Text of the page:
Artibeus fimbriatus, J. E. Gray, 1838

Don E. Wilson & Russell A. Mittermeier, 2019, Phyllostomidae, Handbook of the Mammals of the World – Volume 9 Bats, Barcelona: Lynx Edicions, pp. 444-583 : 572

publication ID

https://doi.org/10.5281/zenodo.6458594

DOI

https://doi.org/10.5281/zenodo.6761653

persistent identifier

https://treatment.plazi.org/id/03A687BC-FFE9-FFE9-1398-F5D4F859FADB

treatment provided by

Plazi

scientific name

Artibeus fimbriatus
status

 

191. View Plate 44: Phyllostomidae Fringed Fruiteating Bat

Artibeus fimbriatus

French: Artibée de Gray / German: Fransenfruchtvampir / Spanish: Artibeo de Gray

Other common names: Fringed-lipped Artibeus

Taxonomy. Artibeus fimbriatus J. E. Gray, 1838 ,

“ Brazil.” Restricted by C. O. Handley, Jr. in 1990 to “Morretes, at the coastal foot of the Serra do Mar,state of Parana,” Brazil.

Artibeus fimbriatus is in subgenus Artibeus . For a long time, it was confused with A. lituratus . Monotypic.

Distribution. NE, SE & S Brazil (from Ceara S to Rio Grande do Sul), E Paraguay (Canindeyt, Central, and Neembucu departments), and NE Argentina (Formosa, Chaco, and Misiones). View Figure

Descriptive notes. Head—body 87-100 mm (tailless), ear 19-22 mm, hindfoot 15-19 mm, forearm 60-71 mm; weight 48-60 g. Dorsal fur of the Fringed Fruit-eating Bat is dark brown, with some frosting. Dorsal hairs are bicolored (light gray bases and dark brown tips). Head has weak supraocular and subocularstripes. Rostrum is relatively short. Ears and tragus are blackish. Underparts are paler than dorsum and frosted with white. Noseleaf is simple and blackish, with base of horseshoe fused with upper lip. Wing membranes are blackish, except for translucent area between second and third digits and white tips. Uropatagium is hairy, with posterior Vshaped notch. Skull is robust, with rostrum ¢.50% the length of braincase. Postorbital processes are small. Palate is relatively broad and U-shaped posteriorly. Sagittal crest is well developed. I' are bifid and parallel to each other. Mandible has prominent coronoid process and inconspicuous angular process. Dental formulal12/2,C1/1,P 2/2, M 2/3 (x2) = 30. All teeth in mandible and maxilla are in contact with each other. P? is massive, with well-developed hypocone. M, is peg-like. Chromosomal complement has 2n = 30-31 and FN = 45, with eleven pairs of metacentric or submetacentric and three pairs of subtelocentric autosomes. X-chromosomeis subtelocentric, and there are two acrocentric Y-chromosomes.

Habitat. Tropical and subtropical humid forests of Atlantic rainforest, including primary and secondary forests, cultivated areas, and urban parks, from near sea level up to elevations of ¢. 800 m. The Fringed Fruit-eating Bat also occurs in elevated humid forest enclaves in caatinga formations, known as “brejos de altitude.”

Food and Feeding. The Fringed Fruit-eating Batis frugivorous. It eats fruits and infructescences from at leastfive families,six genera, and eight species of plants: Cecropia glaziovii and C. pachystachya ( Urticaceae ); Ficus insipida and FE luschnathiana ( Moraceae ); Vassobia breviflora and Solanum ( Solanaceae ); and unidentified species of Piper ( Piperaceae ) and Cucurbitaceae . In the Brazilian states of Sao Paulo and Parana, diets mainly contain Cecropia .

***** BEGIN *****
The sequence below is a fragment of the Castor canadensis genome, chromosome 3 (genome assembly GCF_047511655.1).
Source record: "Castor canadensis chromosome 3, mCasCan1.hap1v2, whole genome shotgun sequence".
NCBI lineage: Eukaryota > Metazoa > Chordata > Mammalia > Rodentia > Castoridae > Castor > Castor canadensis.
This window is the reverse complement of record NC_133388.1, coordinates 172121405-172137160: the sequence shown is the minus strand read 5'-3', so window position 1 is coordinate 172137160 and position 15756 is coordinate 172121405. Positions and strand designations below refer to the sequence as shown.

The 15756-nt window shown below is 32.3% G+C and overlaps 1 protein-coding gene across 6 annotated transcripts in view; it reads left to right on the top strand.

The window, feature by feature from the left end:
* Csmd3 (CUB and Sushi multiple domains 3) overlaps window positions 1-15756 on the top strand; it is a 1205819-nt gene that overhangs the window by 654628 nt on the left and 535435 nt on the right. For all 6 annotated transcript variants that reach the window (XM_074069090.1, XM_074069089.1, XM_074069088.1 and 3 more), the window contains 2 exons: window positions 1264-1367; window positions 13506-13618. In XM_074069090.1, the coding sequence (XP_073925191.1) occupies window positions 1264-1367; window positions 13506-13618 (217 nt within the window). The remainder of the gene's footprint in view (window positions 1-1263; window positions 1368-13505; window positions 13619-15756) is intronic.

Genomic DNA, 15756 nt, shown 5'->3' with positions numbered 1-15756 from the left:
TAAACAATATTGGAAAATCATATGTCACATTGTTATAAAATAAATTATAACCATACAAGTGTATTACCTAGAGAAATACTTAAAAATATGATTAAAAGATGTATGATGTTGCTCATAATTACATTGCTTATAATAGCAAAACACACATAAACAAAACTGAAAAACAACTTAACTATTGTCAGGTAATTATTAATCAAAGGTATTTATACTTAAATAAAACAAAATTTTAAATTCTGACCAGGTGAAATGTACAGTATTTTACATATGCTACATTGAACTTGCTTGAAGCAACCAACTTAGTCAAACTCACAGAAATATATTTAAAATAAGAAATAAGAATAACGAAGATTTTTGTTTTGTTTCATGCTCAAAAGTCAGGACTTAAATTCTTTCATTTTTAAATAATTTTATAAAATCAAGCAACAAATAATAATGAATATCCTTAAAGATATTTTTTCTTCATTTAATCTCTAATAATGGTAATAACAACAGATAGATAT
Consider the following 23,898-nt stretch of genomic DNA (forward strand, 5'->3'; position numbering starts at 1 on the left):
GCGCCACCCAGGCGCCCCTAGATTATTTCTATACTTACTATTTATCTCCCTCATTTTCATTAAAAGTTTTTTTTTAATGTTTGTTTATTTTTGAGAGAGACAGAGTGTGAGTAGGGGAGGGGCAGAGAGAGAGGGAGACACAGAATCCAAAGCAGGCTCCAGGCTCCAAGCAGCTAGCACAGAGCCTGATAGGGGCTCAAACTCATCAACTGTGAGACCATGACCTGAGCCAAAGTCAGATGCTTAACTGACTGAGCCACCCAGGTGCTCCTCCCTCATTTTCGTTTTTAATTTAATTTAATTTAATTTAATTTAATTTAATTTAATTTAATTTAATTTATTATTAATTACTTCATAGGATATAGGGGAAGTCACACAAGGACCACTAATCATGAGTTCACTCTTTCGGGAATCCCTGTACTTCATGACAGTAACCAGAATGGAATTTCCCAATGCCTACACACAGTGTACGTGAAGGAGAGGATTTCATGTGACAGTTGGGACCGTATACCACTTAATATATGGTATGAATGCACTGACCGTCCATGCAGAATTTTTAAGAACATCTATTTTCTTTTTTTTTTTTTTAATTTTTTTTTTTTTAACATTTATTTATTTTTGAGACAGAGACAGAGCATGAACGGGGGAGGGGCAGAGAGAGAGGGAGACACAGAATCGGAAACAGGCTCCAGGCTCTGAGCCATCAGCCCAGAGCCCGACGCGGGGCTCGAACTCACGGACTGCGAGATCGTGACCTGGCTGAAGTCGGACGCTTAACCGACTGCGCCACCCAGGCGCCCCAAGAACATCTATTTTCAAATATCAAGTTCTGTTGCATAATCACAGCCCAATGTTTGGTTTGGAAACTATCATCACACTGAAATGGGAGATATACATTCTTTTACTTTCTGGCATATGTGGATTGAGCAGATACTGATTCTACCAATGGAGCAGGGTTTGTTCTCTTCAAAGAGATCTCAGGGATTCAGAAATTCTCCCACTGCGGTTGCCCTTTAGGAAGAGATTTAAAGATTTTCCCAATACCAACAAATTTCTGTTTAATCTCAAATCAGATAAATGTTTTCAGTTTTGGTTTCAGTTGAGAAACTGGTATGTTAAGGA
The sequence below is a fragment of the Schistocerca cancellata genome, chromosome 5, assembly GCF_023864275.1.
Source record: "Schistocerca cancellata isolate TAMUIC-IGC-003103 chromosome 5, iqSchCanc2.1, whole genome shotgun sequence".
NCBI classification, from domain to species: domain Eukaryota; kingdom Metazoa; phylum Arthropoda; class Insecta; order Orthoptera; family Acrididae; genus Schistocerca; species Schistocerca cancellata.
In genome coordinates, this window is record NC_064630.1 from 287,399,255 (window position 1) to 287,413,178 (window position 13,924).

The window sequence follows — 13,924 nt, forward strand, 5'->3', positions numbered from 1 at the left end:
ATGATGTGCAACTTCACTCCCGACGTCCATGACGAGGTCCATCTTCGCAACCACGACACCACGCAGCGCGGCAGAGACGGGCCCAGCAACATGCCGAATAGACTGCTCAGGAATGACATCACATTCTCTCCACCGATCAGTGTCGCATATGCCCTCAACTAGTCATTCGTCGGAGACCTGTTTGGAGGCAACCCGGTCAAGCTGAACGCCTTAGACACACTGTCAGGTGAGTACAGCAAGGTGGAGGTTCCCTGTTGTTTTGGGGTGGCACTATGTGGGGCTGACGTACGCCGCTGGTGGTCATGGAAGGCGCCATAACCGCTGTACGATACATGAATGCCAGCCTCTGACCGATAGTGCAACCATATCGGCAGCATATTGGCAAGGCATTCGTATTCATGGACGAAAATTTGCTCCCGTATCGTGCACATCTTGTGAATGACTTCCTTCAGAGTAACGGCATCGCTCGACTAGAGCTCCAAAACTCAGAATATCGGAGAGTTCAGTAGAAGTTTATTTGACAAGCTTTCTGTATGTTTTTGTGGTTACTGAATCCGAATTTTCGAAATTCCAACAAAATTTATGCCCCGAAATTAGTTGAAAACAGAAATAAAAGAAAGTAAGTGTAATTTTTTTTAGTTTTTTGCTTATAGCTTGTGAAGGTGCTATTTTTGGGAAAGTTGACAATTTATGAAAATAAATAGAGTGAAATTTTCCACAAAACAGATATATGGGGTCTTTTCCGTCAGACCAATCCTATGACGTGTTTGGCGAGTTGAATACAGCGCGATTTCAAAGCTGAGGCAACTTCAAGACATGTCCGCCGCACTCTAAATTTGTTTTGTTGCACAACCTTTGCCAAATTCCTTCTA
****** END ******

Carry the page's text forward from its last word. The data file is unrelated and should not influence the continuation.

Breeding. At the southern extremeofits distribution, the Fringed Fruit-eating Bat has a seasonally polyestrous reproductive pattern. Births occur in September-October and February when days are longer and temperatures are warmer. In Rio de Janeiro state, births occur in rainy season. One young is born per pregnancy.

Activity patterns. Colonies of Fringed Fruit-eating Bats in caves in south-eastern Brazil started to emerge c.45 minutes before sunset, but most of the colony left after darkness. Emergence peaked c.15 minutes after sunset. Besides caves and hollow tree cavities, Fringed Fruit-eating Bat roost in artificial shelters, such as abandoned houses, chimneys, and man-made tunnels. Colonies are up to 60 individuals.

Movements, Home range and Social organization. In a cave colony in south-eastern Brazil, female Fringed Fruit-eating Bats carrying their young were rarely captured, which suggests that young stayed in the cave while females foraged. In the same locality, caves used by the Fringed Fruit-eating Bat were cohabited by 14 other species of bats: the Lesser Dog-like Bat ( Peropteryx macrotis), the Little Big-eared Bat (Micronyctents megalotis ), the Common Sword-nosed Bat ( Lonchorhina aurita ), the Fringe-lipped Bat ( Trachops cirrhosus ), the Woolly False Vampire Bat ( Chrotopterus auritus ), Pallas’s Long-tongued Bat ( Glossophaga soricina ), the Tailed Tailless Bat ( Anoura caudifer ), Seba’s Short-tailed Bat ( Carolia perspicillata ), the White-lined Broad-nosed Bat (Platyrrhunus lineatus ), the Common Vampire Bat ( Desmodus rotundus ), the White-winged Vampire Bat ( Diaemus youngii), the Hairy-legged Vampire Bat ( Diphylla ecaudata ), the Thumbless Bat (Furipterus horrens), and the Common Black Myotis ( Myotis nigricans).

Status and Conservation. Classified as Least Concern on The IUCN Red List. The Fringed Fruit-eating Bat is relatively common and occursin altered landscapes such as urban areas.

Bibliography. Aradjo & Langguth (2010), Biavatti et al. (2015), Esbérard et al. (2014), Gray (1838), Handley (1990), Lima & Fabian (2016), Marques-Aguiar (2008a), Passos et al. (2003), Pinto, D. & Orténcia Filho (2006), Pinto, M.M.PL. et al. (2012), Trajano (1985, 1996).

Kingdom

Animalia

Phylum

Chordata

Class

Mammalia

Order

Chiroptera

Family

Phyllostomidae

Genus

Artibeus

Loc

Artibeus fimbriatus

Don E. Wilson & Russell A. Mittermeier 2019
2019
Loc

Artibeus fimbriatus

J. E. Gray 1838
1838